It isn’t what you do when things are going smoothly; it’s what you do when adversity strikes. That’s a pretty common definition of what makes a champion in any sport, and it’s especially true in tennis. Even the best players never know when their momentum and confidence will suddenly go up in smoke. The ones who emerge as winners are the ones who find a way to succeed anyway.

When Iga Swiatek had the momentum in her US Open final against Ons Jabeur on Saturday, she was brilliant, and she rode it as far as it would take her. She tore through the first set and the first three games of the second with brutal efficiency, and looked ready to terminate the match in under an hour. In Djokovichian fashion, she took the ball on the short hop, and powered it back with a metronomically perfect blend of height, depth, and pace. Her rally shots were excellent, and her putaways better.

This has been the Swiatek way in finals. Before this match, she had played 11 of them and won 10, all in straight sets. But Jabeur is too good not to go down in a match of this magnitude without launching a counterattack. She willed herself back into the second set in a straightforward way: By hitting shots that were so good even Swiatek couldn’t track them down. When Jabeur reached 15-40 at 4-4 on Swiatek’s serve, the heavily pro-Ons crowd in Ashe backed her with its loudest roar of the day. They wanted a third set, and they could taste it.

So could Jabeur. She took control of the next rally, leaned in, and sent a forehand curling into the corner and seemingly out of Swiatek’s reach. Except that Swiatek reached it, barely, and blocked it back with her outstretched racquet. Forced to hit one more ball, Jabeur sent the next one long. A few points later, at deuce, the same thing happened. Jabeur attacked, Swiatek desperately stabbed the ball back, and Jabeur missed. The crowd settled down, and her momentum vanished as quickly as it had appeared.

Swiatek continued to break new ground for Poland with her US Open triumph.

Swiatek continued to break new ground for Poland with her US Open triumph.


Swiatek hit dozens of spectacular shots in her 6-2, 7-6 (5) win, but none were more valuable than those two unheralded defensive gems. You might say that Jabeur had enough game to catch up, but not enough to win, and that’s not wrong. But it was Swiatek’s slight superiority in every aspect of the game, including defense, that put Jabeur in a position to miss.

“I’m just super proud of myself because it wasn’t an easy match, even though at the beginning I was dominating, I knew it’s going to be tight and I knew that Ons is going to use any mistake that I’m going to make,” Swiatek said.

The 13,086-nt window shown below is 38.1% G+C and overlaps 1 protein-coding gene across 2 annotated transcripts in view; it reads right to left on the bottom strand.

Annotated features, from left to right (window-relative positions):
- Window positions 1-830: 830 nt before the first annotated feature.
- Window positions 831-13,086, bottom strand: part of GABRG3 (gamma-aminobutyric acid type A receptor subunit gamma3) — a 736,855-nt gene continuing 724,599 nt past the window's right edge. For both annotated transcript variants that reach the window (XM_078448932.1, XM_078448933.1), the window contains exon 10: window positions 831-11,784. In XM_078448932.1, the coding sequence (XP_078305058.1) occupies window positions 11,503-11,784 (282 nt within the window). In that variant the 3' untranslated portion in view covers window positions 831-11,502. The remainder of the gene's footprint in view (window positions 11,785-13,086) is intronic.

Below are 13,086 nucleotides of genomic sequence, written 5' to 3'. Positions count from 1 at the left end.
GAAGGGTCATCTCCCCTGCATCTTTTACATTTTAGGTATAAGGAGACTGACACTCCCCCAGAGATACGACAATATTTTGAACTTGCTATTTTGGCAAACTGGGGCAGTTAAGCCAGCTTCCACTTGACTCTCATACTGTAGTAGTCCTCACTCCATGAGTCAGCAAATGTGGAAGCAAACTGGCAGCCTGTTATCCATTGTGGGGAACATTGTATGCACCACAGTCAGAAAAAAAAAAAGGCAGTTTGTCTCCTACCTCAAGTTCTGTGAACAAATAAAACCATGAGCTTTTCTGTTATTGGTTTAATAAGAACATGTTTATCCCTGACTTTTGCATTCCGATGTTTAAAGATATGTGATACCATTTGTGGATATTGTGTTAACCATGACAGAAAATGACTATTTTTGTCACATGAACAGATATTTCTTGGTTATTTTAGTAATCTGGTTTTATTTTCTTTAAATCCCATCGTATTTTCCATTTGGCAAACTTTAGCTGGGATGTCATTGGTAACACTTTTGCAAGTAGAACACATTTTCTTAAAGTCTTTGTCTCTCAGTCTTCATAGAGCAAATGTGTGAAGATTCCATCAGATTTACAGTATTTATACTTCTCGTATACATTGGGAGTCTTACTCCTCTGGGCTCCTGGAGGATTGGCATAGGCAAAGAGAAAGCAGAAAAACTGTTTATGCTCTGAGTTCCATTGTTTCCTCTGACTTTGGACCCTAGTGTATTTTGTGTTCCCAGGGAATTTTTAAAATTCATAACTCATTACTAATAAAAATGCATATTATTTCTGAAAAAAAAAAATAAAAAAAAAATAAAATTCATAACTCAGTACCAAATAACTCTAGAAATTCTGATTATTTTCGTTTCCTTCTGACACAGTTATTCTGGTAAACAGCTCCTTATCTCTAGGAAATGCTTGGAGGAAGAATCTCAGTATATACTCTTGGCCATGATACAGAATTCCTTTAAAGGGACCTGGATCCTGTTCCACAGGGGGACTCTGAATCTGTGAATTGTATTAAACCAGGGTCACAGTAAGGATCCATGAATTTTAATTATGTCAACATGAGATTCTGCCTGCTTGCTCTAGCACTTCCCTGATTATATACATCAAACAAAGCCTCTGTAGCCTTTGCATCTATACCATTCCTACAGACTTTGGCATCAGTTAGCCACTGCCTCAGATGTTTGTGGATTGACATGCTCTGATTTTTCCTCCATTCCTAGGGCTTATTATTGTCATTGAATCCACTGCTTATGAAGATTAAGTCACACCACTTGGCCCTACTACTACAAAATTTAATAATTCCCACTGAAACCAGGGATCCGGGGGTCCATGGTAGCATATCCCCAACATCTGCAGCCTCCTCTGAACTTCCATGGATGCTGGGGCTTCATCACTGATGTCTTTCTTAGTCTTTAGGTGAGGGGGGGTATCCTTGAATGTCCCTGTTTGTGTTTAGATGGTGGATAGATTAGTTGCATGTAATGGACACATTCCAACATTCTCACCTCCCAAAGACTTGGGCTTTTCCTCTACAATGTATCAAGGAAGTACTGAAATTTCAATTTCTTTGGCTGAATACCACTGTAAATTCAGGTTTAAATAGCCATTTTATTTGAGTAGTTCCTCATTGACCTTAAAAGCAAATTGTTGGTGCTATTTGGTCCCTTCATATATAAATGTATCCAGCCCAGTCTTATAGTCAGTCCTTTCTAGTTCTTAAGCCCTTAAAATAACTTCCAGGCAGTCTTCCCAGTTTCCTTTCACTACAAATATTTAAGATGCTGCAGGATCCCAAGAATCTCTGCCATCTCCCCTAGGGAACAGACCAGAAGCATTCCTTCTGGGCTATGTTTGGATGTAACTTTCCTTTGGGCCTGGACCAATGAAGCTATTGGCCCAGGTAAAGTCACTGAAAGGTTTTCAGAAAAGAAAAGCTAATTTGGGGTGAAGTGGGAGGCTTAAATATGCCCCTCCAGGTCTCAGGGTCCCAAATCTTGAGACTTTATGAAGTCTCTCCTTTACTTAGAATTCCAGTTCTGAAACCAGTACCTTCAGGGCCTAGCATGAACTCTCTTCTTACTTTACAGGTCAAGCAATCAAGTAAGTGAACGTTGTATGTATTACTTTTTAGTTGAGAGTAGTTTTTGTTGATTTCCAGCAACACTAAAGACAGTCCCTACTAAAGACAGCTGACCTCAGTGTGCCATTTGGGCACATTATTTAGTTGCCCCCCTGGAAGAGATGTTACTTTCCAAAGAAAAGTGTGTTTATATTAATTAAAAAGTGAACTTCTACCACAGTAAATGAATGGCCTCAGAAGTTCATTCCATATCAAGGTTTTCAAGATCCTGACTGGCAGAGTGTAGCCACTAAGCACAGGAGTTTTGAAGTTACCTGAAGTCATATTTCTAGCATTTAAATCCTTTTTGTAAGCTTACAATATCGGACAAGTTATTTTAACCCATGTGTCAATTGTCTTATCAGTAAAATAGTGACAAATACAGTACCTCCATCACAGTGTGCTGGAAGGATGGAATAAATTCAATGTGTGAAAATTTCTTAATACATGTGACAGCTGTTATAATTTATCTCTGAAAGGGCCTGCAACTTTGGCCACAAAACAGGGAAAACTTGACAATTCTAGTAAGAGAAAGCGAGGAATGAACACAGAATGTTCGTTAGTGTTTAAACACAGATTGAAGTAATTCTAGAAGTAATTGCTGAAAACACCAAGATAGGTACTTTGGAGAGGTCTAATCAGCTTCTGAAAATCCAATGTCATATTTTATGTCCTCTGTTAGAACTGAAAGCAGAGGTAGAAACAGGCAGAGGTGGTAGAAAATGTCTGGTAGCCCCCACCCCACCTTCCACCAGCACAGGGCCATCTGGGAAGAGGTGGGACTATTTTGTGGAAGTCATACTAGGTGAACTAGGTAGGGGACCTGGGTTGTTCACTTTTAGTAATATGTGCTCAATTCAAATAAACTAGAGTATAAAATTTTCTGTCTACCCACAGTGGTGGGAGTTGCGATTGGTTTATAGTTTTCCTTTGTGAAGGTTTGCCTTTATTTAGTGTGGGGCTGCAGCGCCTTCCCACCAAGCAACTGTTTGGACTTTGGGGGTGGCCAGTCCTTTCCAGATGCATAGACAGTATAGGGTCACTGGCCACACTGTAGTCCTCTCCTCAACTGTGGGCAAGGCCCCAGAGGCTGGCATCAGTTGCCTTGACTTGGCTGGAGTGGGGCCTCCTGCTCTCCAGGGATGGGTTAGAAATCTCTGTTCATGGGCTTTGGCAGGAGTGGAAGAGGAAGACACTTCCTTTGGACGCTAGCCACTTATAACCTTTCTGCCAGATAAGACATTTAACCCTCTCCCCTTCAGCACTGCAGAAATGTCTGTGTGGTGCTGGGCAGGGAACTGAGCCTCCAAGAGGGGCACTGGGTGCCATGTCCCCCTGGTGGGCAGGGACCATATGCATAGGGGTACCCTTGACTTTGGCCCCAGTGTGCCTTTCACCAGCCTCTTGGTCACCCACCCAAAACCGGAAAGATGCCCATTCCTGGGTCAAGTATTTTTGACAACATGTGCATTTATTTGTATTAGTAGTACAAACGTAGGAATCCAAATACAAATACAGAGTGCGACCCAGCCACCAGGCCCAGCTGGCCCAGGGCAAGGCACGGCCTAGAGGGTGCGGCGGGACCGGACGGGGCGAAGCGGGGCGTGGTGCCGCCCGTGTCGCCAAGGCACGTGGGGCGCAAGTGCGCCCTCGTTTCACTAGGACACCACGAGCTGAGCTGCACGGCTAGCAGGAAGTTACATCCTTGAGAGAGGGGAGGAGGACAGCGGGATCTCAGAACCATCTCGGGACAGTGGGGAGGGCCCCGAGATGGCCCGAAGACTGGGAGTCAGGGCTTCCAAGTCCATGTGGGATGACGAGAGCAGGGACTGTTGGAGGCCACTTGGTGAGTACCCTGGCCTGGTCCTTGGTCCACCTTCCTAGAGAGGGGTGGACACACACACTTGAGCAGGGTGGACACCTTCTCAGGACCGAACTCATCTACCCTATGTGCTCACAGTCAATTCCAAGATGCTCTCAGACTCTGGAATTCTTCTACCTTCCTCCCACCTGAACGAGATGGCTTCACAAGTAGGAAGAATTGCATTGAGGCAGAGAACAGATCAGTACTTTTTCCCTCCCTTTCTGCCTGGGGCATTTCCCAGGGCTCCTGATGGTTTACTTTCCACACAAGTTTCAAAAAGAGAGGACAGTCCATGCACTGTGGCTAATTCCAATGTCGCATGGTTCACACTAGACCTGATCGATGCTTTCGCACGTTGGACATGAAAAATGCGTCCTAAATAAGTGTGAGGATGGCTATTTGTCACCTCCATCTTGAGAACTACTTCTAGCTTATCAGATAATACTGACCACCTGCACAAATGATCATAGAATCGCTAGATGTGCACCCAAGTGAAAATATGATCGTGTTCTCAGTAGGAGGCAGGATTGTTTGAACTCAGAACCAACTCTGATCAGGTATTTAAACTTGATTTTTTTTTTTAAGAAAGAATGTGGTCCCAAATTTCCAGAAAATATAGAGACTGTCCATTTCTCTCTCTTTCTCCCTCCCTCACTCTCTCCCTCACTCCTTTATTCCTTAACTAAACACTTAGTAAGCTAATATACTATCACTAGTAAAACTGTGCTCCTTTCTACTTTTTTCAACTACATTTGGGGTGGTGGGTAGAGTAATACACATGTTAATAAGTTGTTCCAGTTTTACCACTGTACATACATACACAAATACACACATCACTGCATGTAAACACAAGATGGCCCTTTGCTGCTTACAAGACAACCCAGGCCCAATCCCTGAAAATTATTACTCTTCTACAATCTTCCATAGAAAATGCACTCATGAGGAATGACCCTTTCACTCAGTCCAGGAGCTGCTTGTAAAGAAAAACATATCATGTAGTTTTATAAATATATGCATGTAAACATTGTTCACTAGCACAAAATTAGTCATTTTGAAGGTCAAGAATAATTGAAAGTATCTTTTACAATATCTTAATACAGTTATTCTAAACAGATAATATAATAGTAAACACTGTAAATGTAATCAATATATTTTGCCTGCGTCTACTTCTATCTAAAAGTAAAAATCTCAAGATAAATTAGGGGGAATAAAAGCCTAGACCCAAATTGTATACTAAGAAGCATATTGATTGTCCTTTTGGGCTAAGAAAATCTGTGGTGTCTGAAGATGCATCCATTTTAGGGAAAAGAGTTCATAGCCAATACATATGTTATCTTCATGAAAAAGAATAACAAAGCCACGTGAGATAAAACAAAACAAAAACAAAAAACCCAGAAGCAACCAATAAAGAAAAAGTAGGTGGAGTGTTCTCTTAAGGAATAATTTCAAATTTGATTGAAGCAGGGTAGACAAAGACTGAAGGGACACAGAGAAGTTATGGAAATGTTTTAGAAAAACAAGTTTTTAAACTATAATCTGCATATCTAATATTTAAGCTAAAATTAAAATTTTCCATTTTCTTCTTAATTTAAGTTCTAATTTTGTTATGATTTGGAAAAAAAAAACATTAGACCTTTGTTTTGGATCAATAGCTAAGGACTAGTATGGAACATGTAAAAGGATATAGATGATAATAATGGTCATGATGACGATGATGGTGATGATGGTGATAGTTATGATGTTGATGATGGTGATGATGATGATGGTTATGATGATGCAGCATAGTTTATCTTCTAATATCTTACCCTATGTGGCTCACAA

“I didn’t want to back out.”

If Swiatek’s performance was dazzling and stubborn, Jabeur’s was valiant and moving. This was her second straight Grand Slam final defeat, and the second time she has failed to become the first Arab player to win a major. At Wimbledon, she won the first set; at the Open she led the second-set tiebreaker 5-4, before making routine errors on the final two points. It may have been nerves that did her in, but it also may be that her flat shots don’t have a lot of margin for error, and at some point in a rally, she’s more likely than Swiatek to miss.

As she did with Elena Rybakina at Wimbledon, Jabeur teasingly expressed her anger at the younger opponent who had beaten her.

“I don’t like her very much right now,” she said of Swiatek, “but that’s OK.”


Jabeur thanked the crowd for “cheering me up,” but that understates the support she received in New York on Saturday. It’s an old-fashioned term, but maybe the city likes a player with soul—Ons has it. She feels the weight of her role, but does her best to wear it lightly.

“To be honest with you, I have nothing to regret because I did everything possible,” she said afterward.

In one sense, Jabeur was putting on a brave face. In another, it was true; Swiatek was better.

Swiatek was better because, as I wrote above, she won when she was the second-best player on the court. With a 4-2 lead in the tiebreaker, she tightened up and let Jabeur go ahead 5-4. On two of those points, Swiatek missed a forehand into the net and a backhand long. Yet that didn’t stop her, at 4-5, from going for absolute broke on a down-the-line forehand, and making it to level the score at 5-5. As the ball buzzed past her, Jabeur threw her head up in disbelief. She may have been jarred, because she missed two easy shots on the next two points to lose the match.

“It’s something that I wasn’t expecting for sure,” said Swiatek, who was in a mini-slump coming to New York. “It’s also like a confirmation for me that the sky is the limit.”

Swiatek didn’t “back out,” as she said, when things got tough. She was great when she wasn’t challenged. She was even better when she was. That’s why she’s the best.